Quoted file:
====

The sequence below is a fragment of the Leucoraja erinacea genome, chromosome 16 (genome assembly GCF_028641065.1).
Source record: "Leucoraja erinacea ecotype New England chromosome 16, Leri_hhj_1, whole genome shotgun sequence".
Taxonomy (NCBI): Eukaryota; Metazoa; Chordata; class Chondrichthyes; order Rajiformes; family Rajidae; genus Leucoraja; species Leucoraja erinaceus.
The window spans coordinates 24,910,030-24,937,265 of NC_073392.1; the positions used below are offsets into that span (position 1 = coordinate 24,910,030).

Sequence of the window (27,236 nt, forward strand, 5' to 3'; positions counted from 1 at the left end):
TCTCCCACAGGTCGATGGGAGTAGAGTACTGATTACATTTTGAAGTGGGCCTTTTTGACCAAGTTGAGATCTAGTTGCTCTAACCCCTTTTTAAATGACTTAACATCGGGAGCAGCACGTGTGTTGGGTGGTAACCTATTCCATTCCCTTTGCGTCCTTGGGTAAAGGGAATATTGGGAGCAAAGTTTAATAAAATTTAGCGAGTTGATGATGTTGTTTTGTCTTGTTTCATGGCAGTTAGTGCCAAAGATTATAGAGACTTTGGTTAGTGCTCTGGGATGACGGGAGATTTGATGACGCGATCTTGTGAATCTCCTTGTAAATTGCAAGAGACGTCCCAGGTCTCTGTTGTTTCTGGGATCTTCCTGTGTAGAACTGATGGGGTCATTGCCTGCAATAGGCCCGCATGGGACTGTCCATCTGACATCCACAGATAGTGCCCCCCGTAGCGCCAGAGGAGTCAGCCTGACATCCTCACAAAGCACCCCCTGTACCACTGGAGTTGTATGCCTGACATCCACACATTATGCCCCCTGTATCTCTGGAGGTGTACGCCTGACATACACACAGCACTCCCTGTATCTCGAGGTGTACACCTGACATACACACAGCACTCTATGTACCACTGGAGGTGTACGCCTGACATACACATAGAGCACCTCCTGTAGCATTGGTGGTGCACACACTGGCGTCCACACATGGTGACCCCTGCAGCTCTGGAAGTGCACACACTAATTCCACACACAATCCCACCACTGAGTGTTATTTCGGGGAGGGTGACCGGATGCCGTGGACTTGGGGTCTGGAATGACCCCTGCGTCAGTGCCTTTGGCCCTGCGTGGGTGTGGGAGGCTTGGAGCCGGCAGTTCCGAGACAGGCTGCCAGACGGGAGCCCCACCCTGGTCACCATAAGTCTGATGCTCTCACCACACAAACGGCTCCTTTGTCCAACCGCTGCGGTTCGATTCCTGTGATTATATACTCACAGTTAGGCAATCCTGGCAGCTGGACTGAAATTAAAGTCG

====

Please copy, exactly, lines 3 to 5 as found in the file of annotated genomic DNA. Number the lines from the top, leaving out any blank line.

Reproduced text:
Taxonomy (NCBI): Eukaryota; Metazoa; Chordata; class Chondrichthyes; order Rajiformes; family Rajidae; genus Leucoraja; species Leucoraja erinaceus.
The window spans coordinates 24,910,030-24,937,265 of NC_073392.1; the positions used below are offsets into that span (position 1 = coordinate 24,910,030).

Sequence of the window (27,236 nt, forward strand, 5' to 3'; positions counted from 1 at the left end):